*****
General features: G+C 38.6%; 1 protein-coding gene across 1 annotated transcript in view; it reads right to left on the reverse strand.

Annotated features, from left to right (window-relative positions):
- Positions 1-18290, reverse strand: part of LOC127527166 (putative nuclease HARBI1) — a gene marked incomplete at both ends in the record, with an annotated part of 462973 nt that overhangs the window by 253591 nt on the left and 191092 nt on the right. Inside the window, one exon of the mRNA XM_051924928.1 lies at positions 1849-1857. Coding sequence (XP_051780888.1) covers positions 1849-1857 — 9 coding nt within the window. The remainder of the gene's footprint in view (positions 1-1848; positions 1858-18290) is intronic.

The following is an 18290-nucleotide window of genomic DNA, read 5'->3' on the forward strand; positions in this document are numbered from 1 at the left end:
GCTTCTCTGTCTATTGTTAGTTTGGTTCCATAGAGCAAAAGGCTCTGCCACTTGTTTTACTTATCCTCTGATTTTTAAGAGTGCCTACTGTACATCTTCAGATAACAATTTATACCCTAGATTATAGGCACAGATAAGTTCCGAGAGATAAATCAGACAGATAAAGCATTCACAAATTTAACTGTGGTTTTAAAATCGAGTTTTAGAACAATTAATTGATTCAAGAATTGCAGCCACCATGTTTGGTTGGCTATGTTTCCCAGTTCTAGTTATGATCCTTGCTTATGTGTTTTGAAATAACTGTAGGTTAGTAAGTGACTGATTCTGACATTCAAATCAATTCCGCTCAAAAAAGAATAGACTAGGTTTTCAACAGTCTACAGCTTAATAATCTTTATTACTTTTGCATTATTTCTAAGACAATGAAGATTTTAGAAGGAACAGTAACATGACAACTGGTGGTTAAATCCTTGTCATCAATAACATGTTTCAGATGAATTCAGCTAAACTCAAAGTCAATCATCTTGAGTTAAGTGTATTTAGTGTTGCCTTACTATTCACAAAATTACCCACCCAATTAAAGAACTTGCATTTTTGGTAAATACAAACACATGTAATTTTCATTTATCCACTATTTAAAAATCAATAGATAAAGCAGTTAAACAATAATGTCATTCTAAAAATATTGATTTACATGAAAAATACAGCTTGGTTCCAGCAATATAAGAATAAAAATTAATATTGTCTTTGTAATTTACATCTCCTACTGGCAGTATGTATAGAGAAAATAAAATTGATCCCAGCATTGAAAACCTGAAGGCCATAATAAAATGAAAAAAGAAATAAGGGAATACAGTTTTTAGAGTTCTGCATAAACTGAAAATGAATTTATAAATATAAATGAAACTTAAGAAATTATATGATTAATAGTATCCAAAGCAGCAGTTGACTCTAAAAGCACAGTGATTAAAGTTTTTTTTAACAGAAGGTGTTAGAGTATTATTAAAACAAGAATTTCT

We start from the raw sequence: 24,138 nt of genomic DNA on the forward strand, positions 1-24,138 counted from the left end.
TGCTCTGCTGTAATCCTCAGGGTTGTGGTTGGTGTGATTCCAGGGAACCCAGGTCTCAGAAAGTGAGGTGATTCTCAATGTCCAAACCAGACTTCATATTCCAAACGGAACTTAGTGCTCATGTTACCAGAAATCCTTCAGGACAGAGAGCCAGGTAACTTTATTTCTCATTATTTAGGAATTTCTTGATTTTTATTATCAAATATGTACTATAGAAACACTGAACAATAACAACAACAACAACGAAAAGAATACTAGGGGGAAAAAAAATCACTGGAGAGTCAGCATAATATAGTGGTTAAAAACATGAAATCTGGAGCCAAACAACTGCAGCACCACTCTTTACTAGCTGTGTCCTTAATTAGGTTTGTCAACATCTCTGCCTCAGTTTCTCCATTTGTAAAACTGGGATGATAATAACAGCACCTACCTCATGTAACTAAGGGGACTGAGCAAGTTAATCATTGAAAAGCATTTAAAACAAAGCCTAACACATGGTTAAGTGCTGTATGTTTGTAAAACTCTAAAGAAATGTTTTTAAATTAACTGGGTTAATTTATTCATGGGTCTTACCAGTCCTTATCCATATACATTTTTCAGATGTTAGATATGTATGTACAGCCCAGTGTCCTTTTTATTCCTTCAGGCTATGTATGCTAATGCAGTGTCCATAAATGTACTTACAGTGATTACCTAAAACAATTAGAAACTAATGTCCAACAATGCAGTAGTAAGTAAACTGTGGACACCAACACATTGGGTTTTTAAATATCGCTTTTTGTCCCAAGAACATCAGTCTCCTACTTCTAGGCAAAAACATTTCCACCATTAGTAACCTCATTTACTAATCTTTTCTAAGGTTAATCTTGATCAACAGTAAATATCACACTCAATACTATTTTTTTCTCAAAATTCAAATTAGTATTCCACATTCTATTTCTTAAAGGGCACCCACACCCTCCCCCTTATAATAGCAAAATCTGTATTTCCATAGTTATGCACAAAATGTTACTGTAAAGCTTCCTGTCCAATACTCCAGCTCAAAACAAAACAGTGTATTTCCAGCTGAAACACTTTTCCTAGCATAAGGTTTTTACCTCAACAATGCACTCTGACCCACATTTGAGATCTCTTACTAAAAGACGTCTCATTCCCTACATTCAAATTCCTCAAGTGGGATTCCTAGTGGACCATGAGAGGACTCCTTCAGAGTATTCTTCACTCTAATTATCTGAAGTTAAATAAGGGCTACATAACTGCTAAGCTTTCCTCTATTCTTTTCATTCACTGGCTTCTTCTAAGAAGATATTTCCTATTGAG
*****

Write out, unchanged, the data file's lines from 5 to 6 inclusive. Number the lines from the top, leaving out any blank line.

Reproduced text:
GCTTCTCTGTCTATTGTTAGTTTGGTTCCATAGAGCAAAAGGCTCTGCCACTTGTTTTACTTATCCTCTGATTTTTAAGAGTGCCTACTGTACATCTTCAGATAACAATTTATACCCTAGATTATAGGCACAGATAAGTTCCGAGAGATAAATCAGACAGATAAAGCATTCACAAATTTAACTGTGGTTTTAAAATCGAGTTTTAGAACAATTAATTGATTCAAGAATTGCAGCCACCATGTTTGGTTGGCTATGTTTCCCAGTTCTAGTTATGATCCTTGCTTATGTGTTTTGAAATAACTGTAGGTTAGTAAGTGACTGATTCTGACATTCAAATCAATTCCGCTCAAAAAAGAATAGACTAGGTTTTCAACAGTCTACAGCTTAATAATCTTTATTACTTTTGCATTATTTCTAAGACAATGAAGATTTTAGAAGGAACAGTAACATGACAACTGGTGGTTAAATCCTTGTCATCAATAACATGTTTCAGATGAATTCAGCTAAACTCAAAGTCAATCATCTTGAGTTAAGTGTATTTAGTGTTGCCTTACTATTCACAAAATTACCCACCCAATTAAAGAACTTGCATTTTTGGTAAATACAAACACATGTAATTTTCATTTATCCACTATTTAAAAATCAATAGATAAAGCAGTTAAACAATAATGTCATTCTAAAAATATTGATTTACATGAAAAATACAGCTTGGTTCCAGCAATATAAGAATAAAAATTAATATTGTCTTTGTAATTTACATCTCCTACTGGCAGTATGTATAGAGAAAATAAAATTGATCCCAGCATTGAAAACCTGAAGGCCATAATAAAATGAAAAAAGAAATAAGGGAATACAGTTTTTAGAGTTCTGCATAAACTGAAAATGAATTTATAAATATAAATGAAACTTAAGAAATTATATGATTAATAGTATCCAAAGCAGCAGTTGACTCTAAAAGCACAGTGATTAAAGTTTTTTTTAACAGAAGGTGTTAGAGTATTATTAAAACAAGAATTTCT

We start from the raw sequence: 24,138 nt of genomic DNA on the forward strand, positions 1-24,138 counted from the left end.